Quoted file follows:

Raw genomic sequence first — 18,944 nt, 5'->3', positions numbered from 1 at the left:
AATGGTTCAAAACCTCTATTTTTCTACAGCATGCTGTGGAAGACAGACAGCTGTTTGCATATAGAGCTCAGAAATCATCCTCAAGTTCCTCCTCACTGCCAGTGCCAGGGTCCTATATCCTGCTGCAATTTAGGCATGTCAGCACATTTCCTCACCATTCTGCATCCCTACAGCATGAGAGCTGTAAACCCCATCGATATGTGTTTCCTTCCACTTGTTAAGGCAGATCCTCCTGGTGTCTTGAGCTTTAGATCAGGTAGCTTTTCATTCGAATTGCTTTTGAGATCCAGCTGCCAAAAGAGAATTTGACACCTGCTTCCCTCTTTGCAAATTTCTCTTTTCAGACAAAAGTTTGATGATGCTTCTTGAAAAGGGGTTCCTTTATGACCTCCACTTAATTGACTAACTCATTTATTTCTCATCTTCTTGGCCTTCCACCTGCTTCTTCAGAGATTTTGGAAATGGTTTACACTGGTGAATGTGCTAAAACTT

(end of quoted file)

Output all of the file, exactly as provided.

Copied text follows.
Raw genomic sequence first — 18,944 nt, 5'->3', positions numbered from 1 at the left:
AATGGTTCAAAACCTCTATTTTTCTACAGCATGCTGTGGAAGACAGACAGCTGTTTGCATATAGAGCTCAGAAATCATCCTCAAGTTCCTCCTCACTGCCAGTGCCAGGGTCCTATATCCTGCTGCAATTTAGGCATGTCAGCACATTTCCTCACCATTCTGCATCCCTACAGCATGAGAGCTGTAAACCCCATCGATATGTGTTTCCTTCCACTTGTTAAGGCAGATCCTCCTGGTGTCTTGAGCTTTAGATCAGGTAGCTTTTCATTCGAATTGCTTTTGAGATCCAGCTGCCAAAAGAGAATTTGACACCTGCTTCCCTCTTTGCAAATTTCTCTTTTCAGACAAAAGTTTGATGATGCTTCTTGAAAAGGGGTTCCTTTATGACCTCCACTTAATTGACTAACTCATTTATTTCTCATCTTCTTGGCCTTCCACCTGCTTCTTCAGAGATTTTGGAAATGGTTTACACTGGTGAATGTGCTAAAACTT